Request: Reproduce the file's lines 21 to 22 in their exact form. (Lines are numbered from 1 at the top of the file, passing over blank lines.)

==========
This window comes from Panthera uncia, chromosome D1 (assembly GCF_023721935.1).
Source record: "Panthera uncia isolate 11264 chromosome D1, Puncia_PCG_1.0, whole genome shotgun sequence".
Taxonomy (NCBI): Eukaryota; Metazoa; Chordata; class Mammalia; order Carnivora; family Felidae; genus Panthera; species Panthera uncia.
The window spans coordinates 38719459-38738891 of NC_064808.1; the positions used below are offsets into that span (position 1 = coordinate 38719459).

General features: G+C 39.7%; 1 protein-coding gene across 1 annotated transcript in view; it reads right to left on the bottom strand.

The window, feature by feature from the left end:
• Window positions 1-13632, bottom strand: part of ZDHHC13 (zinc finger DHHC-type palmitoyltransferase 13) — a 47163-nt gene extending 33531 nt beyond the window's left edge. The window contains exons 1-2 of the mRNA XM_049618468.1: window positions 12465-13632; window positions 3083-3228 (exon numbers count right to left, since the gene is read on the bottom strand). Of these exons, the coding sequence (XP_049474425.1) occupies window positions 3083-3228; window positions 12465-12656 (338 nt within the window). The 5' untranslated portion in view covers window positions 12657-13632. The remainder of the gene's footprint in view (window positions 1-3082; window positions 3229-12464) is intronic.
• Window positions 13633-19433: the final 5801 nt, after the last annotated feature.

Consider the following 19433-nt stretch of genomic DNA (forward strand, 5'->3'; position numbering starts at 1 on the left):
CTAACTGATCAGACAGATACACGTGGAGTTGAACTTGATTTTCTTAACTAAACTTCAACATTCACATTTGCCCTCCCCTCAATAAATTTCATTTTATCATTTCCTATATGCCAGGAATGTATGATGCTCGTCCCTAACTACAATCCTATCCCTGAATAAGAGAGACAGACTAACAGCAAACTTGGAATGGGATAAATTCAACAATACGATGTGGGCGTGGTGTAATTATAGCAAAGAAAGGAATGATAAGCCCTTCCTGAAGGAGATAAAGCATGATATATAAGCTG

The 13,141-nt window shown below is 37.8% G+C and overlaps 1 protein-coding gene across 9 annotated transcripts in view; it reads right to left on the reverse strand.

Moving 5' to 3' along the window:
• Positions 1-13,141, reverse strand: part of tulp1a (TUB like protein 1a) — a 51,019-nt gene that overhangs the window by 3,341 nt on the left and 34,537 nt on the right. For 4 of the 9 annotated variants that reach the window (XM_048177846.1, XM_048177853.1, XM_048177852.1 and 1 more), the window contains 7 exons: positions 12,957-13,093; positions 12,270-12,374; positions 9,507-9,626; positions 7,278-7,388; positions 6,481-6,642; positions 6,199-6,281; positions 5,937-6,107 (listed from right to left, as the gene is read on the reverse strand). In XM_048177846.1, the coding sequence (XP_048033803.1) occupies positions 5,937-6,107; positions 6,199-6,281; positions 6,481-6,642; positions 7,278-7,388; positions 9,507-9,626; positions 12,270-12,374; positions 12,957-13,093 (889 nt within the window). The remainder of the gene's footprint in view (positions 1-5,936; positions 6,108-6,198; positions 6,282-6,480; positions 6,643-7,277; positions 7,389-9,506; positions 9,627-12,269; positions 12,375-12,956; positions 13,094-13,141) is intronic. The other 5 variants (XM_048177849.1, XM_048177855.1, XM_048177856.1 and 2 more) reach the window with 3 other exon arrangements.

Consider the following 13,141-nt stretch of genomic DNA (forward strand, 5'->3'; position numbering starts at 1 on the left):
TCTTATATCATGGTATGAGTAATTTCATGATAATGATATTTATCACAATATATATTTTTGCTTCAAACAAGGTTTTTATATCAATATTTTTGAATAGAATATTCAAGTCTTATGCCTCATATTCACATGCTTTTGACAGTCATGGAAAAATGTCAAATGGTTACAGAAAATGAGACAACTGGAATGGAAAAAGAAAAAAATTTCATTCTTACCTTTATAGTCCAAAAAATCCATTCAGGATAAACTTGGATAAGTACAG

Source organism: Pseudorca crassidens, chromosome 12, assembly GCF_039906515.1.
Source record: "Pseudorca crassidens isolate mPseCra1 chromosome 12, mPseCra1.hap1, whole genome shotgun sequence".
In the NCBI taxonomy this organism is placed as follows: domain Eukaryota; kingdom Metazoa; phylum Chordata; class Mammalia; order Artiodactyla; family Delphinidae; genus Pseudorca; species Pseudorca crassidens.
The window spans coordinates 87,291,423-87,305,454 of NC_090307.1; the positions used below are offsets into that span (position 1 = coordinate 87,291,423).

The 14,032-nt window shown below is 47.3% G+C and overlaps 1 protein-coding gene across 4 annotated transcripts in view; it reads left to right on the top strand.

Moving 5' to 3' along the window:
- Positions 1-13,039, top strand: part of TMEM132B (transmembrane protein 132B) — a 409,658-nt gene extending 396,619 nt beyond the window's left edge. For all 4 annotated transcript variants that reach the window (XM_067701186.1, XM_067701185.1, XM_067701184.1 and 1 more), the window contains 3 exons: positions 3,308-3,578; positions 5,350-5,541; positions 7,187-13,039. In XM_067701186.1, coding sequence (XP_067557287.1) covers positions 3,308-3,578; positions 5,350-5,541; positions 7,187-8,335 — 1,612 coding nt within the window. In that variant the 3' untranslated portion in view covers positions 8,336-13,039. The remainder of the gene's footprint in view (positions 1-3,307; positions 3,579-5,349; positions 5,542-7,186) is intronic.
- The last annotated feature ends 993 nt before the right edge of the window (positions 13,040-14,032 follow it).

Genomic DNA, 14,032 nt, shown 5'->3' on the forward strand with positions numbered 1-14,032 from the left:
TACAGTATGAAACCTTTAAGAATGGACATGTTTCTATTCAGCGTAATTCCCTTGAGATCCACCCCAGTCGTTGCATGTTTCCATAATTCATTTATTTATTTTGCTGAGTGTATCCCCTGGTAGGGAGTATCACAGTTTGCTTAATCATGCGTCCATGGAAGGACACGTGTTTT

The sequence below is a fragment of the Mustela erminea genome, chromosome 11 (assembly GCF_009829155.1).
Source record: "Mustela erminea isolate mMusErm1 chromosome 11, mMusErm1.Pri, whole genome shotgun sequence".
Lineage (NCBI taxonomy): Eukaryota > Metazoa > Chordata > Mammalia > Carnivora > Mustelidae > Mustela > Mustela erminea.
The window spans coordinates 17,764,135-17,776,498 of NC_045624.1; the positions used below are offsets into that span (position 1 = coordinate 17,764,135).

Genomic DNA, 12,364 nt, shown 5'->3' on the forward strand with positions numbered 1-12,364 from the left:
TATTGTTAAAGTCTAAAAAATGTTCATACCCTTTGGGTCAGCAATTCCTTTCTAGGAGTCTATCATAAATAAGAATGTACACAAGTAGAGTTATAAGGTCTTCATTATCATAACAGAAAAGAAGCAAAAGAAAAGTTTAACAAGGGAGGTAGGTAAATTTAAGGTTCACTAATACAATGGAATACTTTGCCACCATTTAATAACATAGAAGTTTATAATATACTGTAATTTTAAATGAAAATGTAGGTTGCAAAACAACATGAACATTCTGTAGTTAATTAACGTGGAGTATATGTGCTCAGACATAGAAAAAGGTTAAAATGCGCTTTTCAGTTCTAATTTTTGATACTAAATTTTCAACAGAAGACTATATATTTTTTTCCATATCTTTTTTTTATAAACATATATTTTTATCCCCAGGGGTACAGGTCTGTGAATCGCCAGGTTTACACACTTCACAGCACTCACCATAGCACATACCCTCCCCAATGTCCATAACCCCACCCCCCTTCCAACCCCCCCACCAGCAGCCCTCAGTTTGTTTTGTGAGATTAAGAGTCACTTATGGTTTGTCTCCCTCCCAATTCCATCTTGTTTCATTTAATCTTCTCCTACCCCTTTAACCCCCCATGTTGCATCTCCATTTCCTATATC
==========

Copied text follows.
Moving 5' to 3' along the window:
- Positions 1-13,039, top strand: part of TMEM132B (transmembrane protein 132B) — a 409,658-nt gene extending 396,619 nt beyond the window's left edge. For all 4 annotated transcript variants that reach the window (XM_067701186.1, XM_067701185.1, XM_067701184.1 and 1 more), the window contains 3 exons: positions 3,308-3,578; positions 5,350-5,541; positions 7,187-13,039. In XM_067701186.1, coding sequence (XP_067557287.1) covers positions 3,308-3,578; positions 5,350-5,541; positions 7,187-8,335 — 1,612 coding nt within the window. In that variant the 3' untranslated portion in view covers positions 8,336-13,039. The remainder of the gene's footprint in view (positions 1-3,307; positions 3,579-5,349; positions 5,542-7,186) is intronic.